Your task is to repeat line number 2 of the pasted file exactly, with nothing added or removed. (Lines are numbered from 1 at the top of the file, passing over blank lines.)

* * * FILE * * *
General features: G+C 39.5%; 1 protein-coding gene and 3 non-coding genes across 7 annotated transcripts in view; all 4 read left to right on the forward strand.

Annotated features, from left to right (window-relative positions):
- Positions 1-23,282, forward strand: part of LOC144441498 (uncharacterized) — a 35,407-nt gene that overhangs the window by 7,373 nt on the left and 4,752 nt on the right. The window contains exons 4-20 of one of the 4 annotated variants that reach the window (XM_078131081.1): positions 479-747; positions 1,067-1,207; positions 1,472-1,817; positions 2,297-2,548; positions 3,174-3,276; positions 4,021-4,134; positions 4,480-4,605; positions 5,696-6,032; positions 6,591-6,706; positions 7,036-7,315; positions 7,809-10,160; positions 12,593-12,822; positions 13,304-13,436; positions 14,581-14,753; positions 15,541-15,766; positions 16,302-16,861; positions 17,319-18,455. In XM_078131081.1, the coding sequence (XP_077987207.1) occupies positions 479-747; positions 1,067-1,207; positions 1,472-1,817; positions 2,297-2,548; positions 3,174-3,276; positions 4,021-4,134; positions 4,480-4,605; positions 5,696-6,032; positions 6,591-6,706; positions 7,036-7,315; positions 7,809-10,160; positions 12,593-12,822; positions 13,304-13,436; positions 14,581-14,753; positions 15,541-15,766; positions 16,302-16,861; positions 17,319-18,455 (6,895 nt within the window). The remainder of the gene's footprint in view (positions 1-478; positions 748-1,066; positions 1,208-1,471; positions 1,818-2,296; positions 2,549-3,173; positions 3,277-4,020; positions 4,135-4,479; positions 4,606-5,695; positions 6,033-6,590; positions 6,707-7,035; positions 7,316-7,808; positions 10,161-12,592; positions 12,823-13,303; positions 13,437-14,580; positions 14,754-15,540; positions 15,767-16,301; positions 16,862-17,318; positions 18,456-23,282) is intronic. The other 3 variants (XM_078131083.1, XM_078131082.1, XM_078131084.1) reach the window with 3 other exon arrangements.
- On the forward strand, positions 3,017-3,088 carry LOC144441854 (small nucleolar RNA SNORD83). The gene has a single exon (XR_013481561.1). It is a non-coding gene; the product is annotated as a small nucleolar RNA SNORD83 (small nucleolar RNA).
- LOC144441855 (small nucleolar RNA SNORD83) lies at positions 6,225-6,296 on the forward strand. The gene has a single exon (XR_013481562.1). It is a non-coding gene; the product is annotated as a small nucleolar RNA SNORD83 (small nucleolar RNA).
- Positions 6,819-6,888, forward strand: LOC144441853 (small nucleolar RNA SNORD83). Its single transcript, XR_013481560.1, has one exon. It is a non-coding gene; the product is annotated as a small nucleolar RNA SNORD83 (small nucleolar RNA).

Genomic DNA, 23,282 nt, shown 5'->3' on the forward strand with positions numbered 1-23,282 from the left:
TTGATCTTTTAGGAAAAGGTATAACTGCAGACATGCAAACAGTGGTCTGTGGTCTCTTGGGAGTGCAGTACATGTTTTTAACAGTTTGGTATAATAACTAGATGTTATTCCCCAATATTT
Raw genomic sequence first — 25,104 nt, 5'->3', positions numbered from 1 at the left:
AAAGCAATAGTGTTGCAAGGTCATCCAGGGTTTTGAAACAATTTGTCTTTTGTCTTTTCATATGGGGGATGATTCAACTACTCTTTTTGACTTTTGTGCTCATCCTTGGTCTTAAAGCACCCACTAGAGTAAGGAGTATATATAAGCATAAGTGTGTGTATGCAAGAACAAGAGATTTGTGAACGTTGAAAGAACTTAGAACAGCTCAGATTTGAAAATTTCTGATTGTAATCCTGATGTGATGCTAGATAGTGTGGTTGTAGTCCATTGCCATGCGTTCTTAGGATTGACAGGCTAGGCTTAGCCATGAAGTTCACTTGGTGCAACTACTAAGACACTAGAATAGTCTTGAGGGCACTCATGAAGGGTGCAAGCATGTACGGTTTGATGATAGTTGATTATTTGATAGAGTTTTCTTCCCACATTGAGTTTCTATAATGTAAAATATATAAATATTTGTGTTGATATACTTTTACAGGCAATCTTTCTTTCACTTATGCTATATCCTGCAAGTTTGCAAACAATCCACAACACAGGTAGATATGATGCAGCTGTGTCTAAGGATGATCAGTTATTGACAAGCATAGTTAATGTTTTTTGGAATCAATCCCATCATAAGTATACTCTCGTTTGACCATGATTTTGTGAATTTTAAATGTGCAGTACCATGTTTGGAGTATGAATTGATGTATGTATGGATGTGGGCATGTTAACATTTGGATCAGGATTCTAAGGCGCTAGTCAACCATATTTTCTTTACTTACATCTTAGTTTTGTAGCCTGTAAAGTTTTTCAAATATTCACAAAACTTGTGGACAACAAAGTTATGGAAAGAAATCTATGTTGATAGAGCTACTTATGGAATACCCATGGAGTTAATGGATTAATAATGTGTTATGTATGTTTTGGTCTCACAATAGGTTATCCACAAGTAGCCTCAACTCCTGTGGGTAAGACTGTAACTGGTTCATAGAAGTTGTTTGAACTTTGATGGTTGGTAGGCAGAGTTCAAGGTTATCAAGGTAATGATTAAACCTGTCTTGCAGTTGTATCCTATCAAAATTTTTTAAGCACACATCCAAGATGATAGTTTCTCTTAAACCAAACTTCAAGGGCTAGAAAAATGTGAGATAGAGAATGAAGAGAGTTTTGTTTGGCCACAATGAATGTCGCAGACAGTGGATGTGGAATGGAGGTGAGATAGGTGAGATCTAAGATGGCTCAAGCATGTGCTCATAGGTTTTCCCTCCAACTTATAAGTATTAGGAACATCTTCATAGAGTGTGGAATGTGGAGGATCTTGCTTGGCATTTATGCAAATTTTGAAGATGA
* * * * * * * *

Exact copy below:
Annotated features, from left to right (window-relative positions):